In nine out of every ten cities, the share of adults living in middle-income households has fallen. The result has caused a stark divide between rich and poor neighborhoods in cities across America.
A new project called "Wealth Divides" from mapping-software company Esri shows how the neighborhoods are divided primarily between wealthy and working class, with dwindling signs or middle-income households or neighborhoods.
For example, CityLab examined the divide in New York:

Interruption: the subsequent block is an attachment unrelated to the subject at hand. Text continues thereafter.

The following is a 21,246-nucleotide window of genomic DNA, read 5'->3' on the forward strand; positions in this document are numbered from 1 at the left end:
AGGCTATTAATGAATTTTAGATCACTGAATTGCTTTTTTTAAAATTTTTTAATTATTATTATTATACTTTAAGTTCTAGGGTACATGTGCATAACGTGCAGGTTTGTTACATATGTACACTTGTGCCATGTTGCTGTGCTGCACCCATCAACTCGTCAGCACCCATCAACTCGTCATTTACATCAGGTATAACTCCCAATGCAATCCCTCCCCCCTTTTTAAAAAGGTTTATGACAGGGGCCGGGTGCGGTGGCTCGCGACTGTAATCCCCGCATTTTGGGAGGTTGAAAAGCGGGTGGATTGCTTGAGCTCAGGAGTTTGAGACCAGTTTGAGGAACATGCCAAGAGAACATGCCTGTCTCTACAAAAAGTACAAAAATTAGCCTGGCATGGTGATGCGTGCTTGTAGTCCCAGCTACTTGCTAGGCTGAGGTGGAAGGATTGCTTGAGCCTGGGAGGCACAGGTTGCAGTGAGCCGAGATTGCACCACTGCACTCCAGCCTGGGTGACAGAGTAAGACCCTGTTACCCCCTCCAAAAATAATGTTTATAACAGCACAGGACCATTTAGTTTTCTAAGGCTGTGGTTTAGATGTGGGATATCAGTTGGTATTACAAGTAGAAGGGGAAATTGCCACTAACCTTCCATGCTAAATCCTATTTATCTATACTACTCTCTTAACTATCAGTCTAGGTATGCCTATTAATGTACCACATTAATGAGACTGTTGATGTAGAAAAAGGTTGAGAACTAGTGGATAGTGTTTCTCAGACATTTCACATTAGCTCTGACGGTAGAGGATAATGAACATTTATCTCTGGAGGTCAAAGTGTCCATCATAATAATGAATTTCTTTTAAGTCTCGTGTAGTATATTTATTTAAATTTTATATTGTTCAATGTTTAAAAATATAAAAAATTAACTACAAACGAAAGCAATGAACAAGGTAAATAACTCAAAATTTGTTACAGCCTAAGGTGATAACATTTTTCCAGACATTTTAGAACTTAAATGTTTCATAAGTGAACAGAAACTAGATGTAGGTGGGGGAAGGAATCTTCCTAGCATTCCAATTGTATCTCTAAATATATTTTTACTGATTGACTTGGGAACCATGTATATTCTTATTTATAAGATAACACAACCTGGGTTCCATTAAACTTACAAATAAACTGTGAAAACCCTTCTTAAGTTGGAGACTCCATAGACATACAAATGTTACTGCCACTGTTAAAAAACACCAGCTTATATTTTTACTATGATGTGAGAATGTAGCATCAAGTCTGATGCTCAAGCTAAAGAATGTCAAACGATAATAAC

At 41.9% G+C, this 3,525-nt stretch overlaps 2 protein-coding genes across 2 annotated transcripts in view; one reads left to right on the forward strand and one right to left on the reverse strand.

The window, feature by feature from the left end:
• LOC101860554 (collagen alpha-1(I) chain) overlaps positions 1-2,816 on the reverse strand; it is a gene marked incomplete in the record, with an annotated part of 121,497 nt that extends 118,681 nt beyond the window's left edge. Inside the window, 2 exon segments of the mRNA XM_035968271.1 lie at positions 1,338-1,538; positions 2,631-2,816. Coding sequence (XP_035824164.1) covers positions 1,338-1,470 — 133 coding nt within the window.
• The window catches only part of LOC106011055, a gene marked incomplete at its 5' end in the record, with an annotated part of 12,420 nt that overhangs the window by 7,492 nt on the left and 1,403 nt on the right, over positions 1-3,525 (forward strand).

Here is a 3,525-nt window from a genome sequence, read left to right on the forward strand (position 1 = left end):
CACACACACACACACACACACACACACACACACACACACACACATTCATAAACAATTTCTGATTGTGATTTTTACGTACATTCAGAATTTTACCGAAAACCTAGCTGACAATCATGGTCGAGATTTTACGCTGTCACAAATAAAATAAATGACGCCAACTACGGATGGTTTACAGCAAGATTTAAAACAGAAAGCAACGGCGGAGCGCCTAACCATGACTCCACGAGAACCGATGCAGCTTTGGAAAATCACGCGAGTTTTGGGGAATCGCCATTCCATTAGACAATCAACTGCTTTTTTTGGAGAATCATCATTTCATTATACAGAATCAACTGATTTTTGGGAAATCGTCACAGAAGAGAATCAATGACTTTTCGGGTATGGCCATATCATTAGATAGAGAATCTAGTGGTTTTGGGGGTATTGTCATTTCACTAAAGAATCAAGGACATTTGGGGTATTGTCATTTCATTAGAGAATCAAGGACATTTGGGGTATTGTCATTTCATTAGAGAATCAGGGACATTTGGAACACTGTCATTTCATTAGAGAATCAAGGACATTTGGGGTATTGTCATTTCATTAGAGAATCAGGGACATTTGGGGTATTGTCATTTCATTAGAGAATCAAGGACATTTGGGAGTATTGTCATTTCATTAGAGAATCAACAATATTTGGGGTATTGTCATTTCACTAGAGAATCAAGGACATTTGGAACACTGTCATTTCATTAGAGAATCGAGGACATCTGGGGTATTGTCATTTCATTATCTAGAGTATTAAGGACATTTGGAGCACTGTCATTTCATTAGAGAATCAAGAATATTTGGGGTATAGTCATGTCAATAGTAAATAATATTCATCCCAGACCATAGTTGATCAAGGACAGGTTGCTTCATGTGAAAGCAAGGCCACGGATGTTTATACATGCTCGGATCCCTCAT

Stark disparities can be found in neighborhoods that are within minutes of each other: The median household income for a tract near Central Park exceeds $200,000, while an East Harlem neighborhood just a few blocks away is under $16,000. That divide in close neighborhoods, however, may be a good thing for lower-income residents, as economist Joe Cortright argued. He cited a study by New York University’s Furman Center that found that residents living in public housing within a wealthier neighborhood tend to show “dramatically better economic and quality-of-life outcomes” than those in poor neighborhoods, which furthers the support for mixed-income neighborhoods.